When people see you arguing with an idiot on the internet, all they see is two idiots arguing.

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Re: Why you shouldn't be worried about DR
« Reply #57 on: August 30, 2013, 07:22:40 PM »

Jim O

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Re: Why you shouldn't be worried about DR
« Reply #58 on: August 30, 2013, 07:36:52 PM »
it requires knowledge

Back when I taught in medical schools, and with some coaching from my wife (who has taught science to preschoolers through adults, and is a professor), I learned that beating people over the head with a fact repeated over and over was not an effective way to instill that knowledge in people who require it.

That seems to be a piece of knowledge that has eluded you.

So well said.

There is also a thing called courtesy and repeatedly insulting people with "you do not know what a selective curve is - do you" is not a good way to achieve a goal, unless the goal is to get them to stop hearing what you have to say.
When people see you arguing with an idiot on the internet, all they see is two idiots arguing.

Famateur

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Re: Why you shouldn't be worried about DR
« Reply #59 on: August 30, 2013, 07:37:27 PM »
you do not know what a selective curve is - do you

You do not know when to stop - do you?

We get it. Nikon is better. How many more times need you tell us?

He won't quit until he gets 14 "stops".  ;D

What halfway serious photographer would be content with only 14 stops??? 

Last time I was shooting for fun,  I needed something like 19-20 stops of DR (graffiti in an abandoned basement at EV 1-2; looking out into daylight at EV 13-14).  To get the shadows indoors and the highlights outdoors on my 5d III, I had to take 5 exposures at 2 stop increments.  (For those of you keeping score at home, DxO reports the DR @ 8MP; the DR at full resolution will be lower by almost a stop.  In theory I could have gotten away with taking exposures in an 8 stop range instead of 10 stops.)  Obviously some scenes can not be captured in multiple exposures like this.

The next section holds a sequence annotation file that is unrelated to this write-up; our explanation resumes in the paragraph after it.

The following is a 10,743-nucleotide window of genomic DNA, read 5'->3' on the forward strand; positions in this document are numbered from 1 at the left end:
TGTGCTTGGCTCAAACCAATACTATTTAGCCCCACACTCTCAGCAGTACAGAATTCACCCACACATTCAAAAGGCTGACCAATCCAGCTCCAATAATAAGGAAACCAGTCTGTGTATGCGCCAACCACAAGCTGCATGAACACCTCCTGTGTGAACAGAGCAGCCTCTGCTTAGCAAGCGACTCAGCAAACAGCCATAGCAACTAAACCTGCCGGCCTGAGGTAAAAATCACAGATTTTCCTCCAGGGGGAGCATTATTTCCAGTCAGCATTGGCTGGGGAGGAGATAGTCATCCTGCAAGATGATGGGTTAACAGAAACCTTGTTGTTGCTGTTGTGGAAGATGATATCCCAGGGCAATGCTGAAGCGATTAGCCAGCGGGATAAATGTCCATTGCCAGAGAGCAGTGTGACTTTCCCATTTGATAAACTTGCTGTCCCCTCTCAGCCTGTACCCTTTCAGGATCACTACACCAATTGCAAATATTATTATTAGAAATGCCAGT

To get this extra 8 stops, all we need are bigger sensors; doubling the edge length of a sensor (and keeping the per-pixel tech the same) will give you one stop of DR (at the original resolution), with a free resolution boost in the midtones.  So, I just need Canon to come out with a sensor of (36*2^8) mm format (about 30 ft), and I will have all the DR I needed for that shot (assuming I was content with a resolution of 20-some MP in the shadows).  On the other hand, an Exmor sensor with its built-in 2 stop DR advantage would only need to be (36*2^6)mm (about 7 1/2 ft) -- small enough to mount on your truck. 

Looking at it another way, all Canon would need to do to match Nikon's 2 stop DR advantage would be to make sensors with their current tech that are about 100x150mm.  (And you would get a huge boost in resolution when you are not limited by read noise.)  Or maybe, in the interest of fairness, we could convince Nikon to replace their FX line with a 4x crop sensor so us Canon fanboys won't feel inferior.


You know, sometimes I can't tell where I am on the serious-sarcastic spectrum... time for the weekend.

LOL...touché. You've convinced me -- I'm not going to be satisfied until I have at least a truck-mounted 20-stop camera that fits in the abandoned basement to get that shot and avoid bracketing.

These dynamic range flame wars have been entertaining at times. Thanks for keeping it that way. (I mean that genuinely.)
« Last Edit: August 30, 2013, 07:40:16 PM by Famateur »

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Re: Why you shouldn't be worried about DR
« Reply #59 on: August 30, 2013, 07:37:27 PM »